Synthetic fortification of food

 

Another question mark over mandatory food fortification with synthetic folic acid

By Yvonne Created 28/04/2009 - 15:23

Updated on:

28 Apr 2009

Published on:

28 Apr 2009

By the ANH Team

Colorectal cancer and folic acid: could fortification really increase cancer rates?

Findings of a new Chilean study published in the European Journal of Gastroenterology and Hepatology, led by Dr Sandra Hirsch, have provided further temporal evidence that a synthetic folic acid fortification is associated in time with an additional risk of colon cancer.

There is already evidence of this time-based association from the USA and Canada and to some extent the evidence goes against a significant group of around 30 research papers that show precisely the reverse relationship; that folic acid may reduce the risk of colorectal cancer by between 40 and 60%.

The University of Chile study looked at two time periods, one before mandatory fortification (200 mcg/100 g flour) (1992-96) and the second after (2001-4).

The highest rate ratio between the two periods was for colon cancer in the group aged 45-64 years (162% risk increase) and in the 65-79 years (190% risk increase). However, there could be a host of other explanation for the increase in colon cancer risk between these two periods, including obesity and dietary changes. It is particularly interesting that in the second period there would have been a significant content of genetically modified (GM) food in the diet, whereas there would be none in the first. Mass cultivation of GM crops in both North and South America commenced from 1996.

One of the journal's editors, Dr Reinhold Stockbrugger, commented: "this study provides only a weak, indirect indication of a causal relationship between folate enrichment and colorectal cancer, though similar to that reported in the U.S. and Canada."

The reference and abstract for the paper is given below:

Hirsch S, Sanchez H, Albala C, Cecilia M, Maza M P, Barrera G, Leiva L, Bunout D. Colon cancer in Chile before and after the start of the flour fortification program with folic acid.

The European Journal of Gastroenterology and Hepatology.

Feb 2009 doi: 10.1097/MEG.0b013e328306ccdb

What are folates?: food-form folates

The word folate comes from the Latin word folium which means leaf. Leafy green vegetables such as romaine lettuce, kale and spinach leaves are particularly rich sources of this B vitamin family of nutrients, often known as vitamin B9. Over 90% of these food-form folates are typically evenly divided between methyl and formyl polyglutamate forms. (The amount of monoglutamate folic acid—the sort found in the majority of vitamin supplements—is actually trivial).

The benefits of folates in the diet come from their role both in cell division (prevention of birth defects), and in a metabolic process known as methylation, which reduces homocysteine in the body. The association between high homocysteine levels and poor cardiovascular health, diabetes, depression, osteoporosis, dementia, cancer and other diseases is being increasingly acknowledged. As with all nutrients, folates work synergystically with other vitamins and with mineral cofactors.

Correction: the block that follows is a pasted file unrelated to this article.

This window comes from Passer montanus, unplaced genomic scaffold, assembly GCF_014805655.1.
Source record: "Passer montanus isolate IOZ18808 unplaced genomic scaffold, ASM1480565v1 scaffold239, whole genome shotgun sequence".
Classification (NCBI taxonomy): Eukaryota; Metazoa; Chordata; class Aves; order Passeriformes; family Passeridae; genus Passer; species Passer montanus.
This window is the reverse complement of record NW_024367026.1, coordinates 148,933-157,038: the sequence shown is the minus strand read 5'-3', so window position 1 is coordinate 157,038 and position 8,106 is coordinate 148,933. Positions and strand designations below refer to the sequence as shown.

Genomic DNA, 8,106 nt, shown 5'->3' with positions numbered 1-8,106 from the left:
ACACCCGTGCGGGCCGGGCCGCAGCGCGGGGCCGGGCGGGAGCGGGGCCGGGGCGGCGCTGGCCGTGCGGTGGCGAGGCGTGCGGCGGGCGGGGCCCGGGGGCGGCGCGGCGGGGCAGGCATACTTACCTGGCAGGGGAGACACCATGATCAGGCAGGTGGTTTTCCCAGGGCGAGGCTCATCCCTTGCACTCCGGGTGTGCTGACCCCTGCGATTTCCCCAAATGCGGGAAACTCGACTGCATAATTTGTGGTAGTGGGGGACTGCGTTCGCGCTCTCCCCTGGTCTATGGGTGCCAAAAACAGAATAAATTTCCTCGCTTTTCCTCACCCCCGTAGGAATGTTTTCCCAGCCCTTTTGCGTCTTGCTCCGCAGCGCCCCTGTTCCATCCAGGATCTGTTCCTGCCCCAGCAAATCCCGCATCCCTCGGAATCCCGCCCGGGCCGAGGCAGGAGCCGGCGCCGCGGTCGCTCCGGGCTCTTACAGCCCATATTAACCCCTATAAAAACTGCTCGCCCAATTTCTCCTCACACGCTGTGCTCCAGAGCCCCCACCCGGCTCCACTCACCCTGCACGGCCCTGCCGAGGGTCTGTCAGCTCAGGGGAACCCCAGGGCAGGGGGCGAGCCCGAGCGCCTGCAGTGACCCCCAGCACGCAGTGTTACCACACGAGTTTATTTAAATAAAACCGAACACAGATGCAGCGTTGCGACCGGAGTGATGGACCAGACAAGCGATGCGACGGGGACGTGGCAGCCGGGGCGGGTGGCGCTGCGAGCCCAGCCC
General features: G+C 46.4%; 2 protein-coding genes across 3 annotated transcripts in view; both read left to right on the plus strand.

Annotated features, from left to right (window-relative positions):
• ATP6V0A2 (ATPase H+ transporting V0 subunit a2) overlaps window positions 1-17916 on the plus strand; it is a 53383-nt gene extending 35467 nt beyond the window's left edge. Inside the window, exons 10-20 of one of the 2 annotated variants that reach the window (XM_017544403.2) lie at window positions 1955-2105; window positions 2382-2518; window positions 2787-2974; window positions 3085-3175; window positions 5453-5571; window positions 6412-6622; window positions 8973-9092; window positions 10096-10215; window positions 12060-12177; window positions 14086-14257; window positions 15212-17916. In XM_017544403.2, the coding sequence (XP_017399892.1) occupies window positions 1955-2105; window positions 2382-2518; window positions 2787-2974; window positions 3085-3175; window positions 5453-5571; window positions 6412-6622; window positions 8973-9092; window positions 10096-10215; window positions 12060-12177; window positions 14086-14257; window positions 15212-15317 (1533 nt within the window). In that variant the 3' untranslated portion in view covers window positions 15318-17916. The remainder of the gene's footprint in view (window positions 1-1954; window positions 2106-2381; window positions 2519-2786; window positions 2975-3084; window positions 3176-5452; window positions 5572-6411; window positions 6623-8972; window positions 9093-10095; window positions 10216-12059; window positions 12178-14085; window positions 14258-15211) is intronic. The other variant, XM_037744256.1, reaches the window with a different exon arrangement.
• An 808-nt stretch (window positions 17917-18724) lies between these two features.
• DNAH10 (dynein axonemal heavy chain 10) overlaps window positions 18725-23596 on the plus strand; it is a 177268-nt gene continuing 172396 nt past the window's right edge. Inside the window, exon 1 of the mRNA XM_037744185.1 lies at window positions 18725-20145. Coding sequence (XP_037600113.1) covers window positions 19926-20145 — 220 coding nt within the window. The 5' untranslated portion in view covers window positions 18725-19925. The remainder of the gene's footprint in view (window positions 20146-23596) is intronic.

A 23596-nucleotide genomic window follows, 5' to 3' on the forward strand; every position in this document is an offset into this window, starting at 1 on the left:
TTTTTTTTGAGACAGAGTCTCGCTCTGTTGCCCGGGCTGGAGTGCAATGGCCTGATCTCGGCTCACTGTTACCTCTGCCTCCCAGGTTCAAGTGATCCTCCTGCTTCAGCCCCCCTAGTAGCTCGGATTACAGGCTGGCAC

Synthetic folic acid, used in isolation

Synthetic folic acid, in its oxidized, monoglutamate form, is the 'pharmaceutical' folate form used in the vast majority of multivitamin and multi vitamin/mineral products. It is currently recommended both for pregnant women, and for women planning pregnancy, specifically to prevent the birth defect, spina bifida. Most UK GPs recommend [3] supplement levels of 400 micrograms for women of childbearing age, with higher levels for women at particular risk of giving birth to an infant with the condition.

Additionally, some people (up to 10% of the population) lack the enzyme required to convert folic acid to the circulating polyglutamate form (5-methyl tetrahydrofolate or 5-MTHF) and so will not benefit from folic acid supplementation. These people require either supplements containing 5-MTHF or sufficient natural folate from their food.

When folic acid supplements are used in isolation, vitamins B1, B2, and B3 may not be present in adequate amounts to enable metabolic recycling of the folate in the body. Excessive amounts of folic acid, can prevent diagnosis of vitamin B12 deficiency (pernicious anaemia), by masking blood-related symptoms.

Is mandatory fortification of foods with folic acid really necessary? Is this not another form of mass medication?

Mandatory flour fortification with synthetic folic acid was established in Chile by 2001, but has been mandatory in the US and Canada since 1998, where it is commonly found in many cereal and grain products. Several other countries have implemented similar policies in recent years.

A March 2008 article in the Harvard Women's Health Watch states that the drive for folic acid fortification of cereal and grain products has occurred due to "abundant evidence that women who take folic acid supplements during the periconceptual period (just before conception and throughout the first trimester) can prevent neural tube defects such as spina bifida in their babies".

The data are certainly impressive, but obviously they relate to just one aspect of benefit linked to folates, namely reduction of neural tube defects. The article tells us "in countries that require folic acid fortification, including the United States and Canada, the rate of neural tube defects has fallen by 25% to 50%. Other factors have probably contributed to this effect, such as increased use of prenatal multivitamins, ultrasound screening, and public health programs, but fortification has clearly played an important role".